Once you arrive, you’ll have one of the most stunning landscapes to explore. (Find ideas on where to go on my previous Skye posts or my travel guide.) When you’ve had your fill of roaming in the wilderness, taking photos of hairy coos and cuddly lambs along the roadside, and stopping to climb along waterfalls- you can either relax at a country hotel (like the Flodigarry Hotel, where we stayed) or head into the main town of Portree for some socialising. 

The summers on Skye are magical, but be sure that you book early if you plan to visit. (Seriously, at least six months or you’ll find yourself scrambling for something decent.) 


If you're looking for more posts on the Isle of Skye, look here, or find more in my travel guides to the Isle of Skye and Scotland. Or take a trip through our Instagrams under my hashtag #KnightsSkye


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*images original to Aspiring Kennedy

Posted on June 19, 2017 and filed under travel, isle of skye, scotland.

Pack Your Bags: Luss on Loch Lomond

Well, here we are- up in Scotland for the week! On our way up to the west coast, we stopped at the famous Loch Lomond for a few hours in the tiny town of Luss.

When we arrived, Viola informed me that she was going to let our coach driver know that "in English, we call a 'loch' a 'pond.'" Luckily, as most Scots seem to be, he is a good sport and thought it was pretty funny. (And to be honest, I kinda did, too.)


LUSS, SCOTLAND

This small lakeside (or "lochside?") town offers travelers heading to the West Coast and Isle of Skye a scenic stop on their journey. While the parish church may have an original baptismal font dating back to the 5th century, the truth is- there's not a huge historical drive to see the town. What makes it worth the time then?

Well, to put it plainly: she's a looker. With tiny cottages lining the street covered in bright flower boxes and huge bushes of fluffy flowers lining the path- Luss merges a stunning lakeside view with a perfect little town.

If you go, expect to spend 1-2 hours walking to the pier, grabbing a coffee (I like St. Mocha on the pier, personally), visiting the picturesque village church and chatting the kind man who welcomes visitors there daily, and getting a baked treat from the Luss Village Shop before you leave. Try one of their various homemade cakes or treats with a cup of tea before you go, like their homemade Gypsy Cream. (It's cookie sandwich comprised of oat & ginger cookies smoothing together a massive hunk of vanilla icing in the middle.)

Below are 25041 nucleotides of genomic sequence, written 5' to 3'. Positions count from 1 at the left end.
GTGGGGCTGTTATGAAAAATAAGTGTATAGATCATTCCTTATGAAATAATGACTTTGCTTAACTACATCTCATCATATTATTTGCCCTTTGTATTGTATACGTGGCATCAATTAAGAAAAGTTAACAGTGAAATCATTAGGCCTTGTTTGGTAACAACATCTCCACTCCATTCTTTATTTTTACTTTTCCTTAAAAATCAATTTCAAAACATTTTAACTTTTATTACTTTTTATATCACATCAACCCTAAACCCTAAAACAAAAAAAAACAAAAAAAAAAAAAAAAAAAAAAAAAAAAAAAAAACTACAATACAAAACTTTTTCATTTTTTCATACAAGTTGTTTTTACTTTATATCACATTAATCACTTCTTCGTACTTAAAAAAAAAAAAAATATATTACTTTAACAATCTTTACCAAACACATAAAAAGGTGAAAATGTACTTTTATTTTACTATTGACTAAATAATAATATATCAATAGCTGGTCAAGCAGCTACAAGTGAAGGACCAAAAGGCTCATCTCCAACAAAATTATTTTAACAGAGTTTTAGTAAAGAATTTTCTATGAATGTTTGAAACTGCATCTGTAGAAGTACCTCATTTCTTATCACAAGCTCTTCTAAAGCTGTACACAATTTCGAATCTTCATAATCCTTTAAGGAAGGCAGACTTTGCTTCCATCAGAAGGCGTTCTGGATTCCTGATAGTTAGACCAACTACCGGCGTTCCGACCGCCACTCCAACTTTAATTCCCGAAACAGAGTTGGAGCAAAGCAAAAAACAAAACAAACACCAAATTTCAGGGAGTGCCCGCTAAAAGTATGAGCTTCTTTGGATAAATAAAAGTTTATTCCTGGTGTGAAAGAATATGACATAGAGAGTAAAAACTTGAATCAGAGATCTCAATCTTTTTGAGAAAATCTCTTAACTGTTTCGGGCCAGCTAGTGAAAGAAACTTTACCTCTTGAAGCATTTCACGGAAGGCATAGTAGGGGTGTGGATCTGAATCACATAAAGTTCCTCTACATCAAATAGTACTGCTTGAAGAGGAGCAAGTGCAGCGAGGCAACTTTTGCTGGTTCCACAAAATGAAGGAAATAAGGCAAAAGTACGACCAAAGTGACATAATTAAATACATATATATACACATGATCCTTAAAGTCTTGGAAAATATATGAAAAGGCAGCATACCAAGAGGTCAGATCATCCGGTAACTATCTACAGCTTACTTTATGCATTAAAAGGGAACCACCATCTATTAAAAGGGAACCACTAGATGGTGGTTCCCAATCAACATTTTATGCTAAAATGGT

homemadegypsycreamlochlomond

Should the day allow for time for a meal in Luss, head to the town's Loch Lomond Pub. It's a cosy in spot to settle in and enjoy an afternoon.

lochlomondluss.jpeg

 

(Also... when did I get SO pregnant. I saw the picture Tyler took below and couldn't believe I actually look that big. Third times a.... whale of a time?)

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violaknightscotland.jpeg

 

CONTINUING ON...

From there, you can continue on your trek West. Soon after, you'll pass by the unexpectedly grand Inveraray Castle settled beside the quaint seaside town of Inveraray. (This town could be a good lunch option, too.) 

And further on, make sure you make time to stop by St. Conan's Kirk- a tiny jewelry box of a church perched along a gigantic Loch. The church is one of Scotland's smallest, but boasts big character. It has gorgeous (but small) gardens that surround the property that make the visit even better.

Then from there? Keep going. Stops liken Oban and Fort William await. If it were me, I'd go all the way to Fort William to get to the Jacobite Train for a Harry Potter-esque journey up towards Skye.

 


Looking for more posts on Scotland? Check out my travel guides to Scotland & Edinburgh here, or find my last posts on Scotland here.

You can also search some of the best spots to stop in Skye with my Instagram hashtag, #KnightsSkye.



*images original to Aspiring Kennedy

Posted on June 6, 2017 and filed under scotland, eat, drink.

Monkey Porridge

Harrison wakes up earrrrrrly. Neither Tyler or myself would proclaim ourselves as early risers, but we have to now. (At least one of us does at a time. We take turns getting up with him every other morning which really helps ease the pain.)

On my mornings sitting in the dark daylight hours with him, I often get ambitious with breakfast. This is mainly out of boredom, but it's actually given me the time to think through what we eat a bit more than I had before... and has given me some extra creativity in the kitchen beyond my countless years of cereal.

These days, I'm cooking up pancakes and french toast with fruity compotes made from whatever frozen berries we have in the freezer. I'm whipping up cream to smear on toasted brioche, or concocting smoothie bowls or yoghurt bowls with a covering similar in size to that of a 6 year-old's FroYo cup. Its kinda like arts & crafts time for me... except I'm pulling through my dry good canisters and deep freeze rather than my glue sticks and paper racks.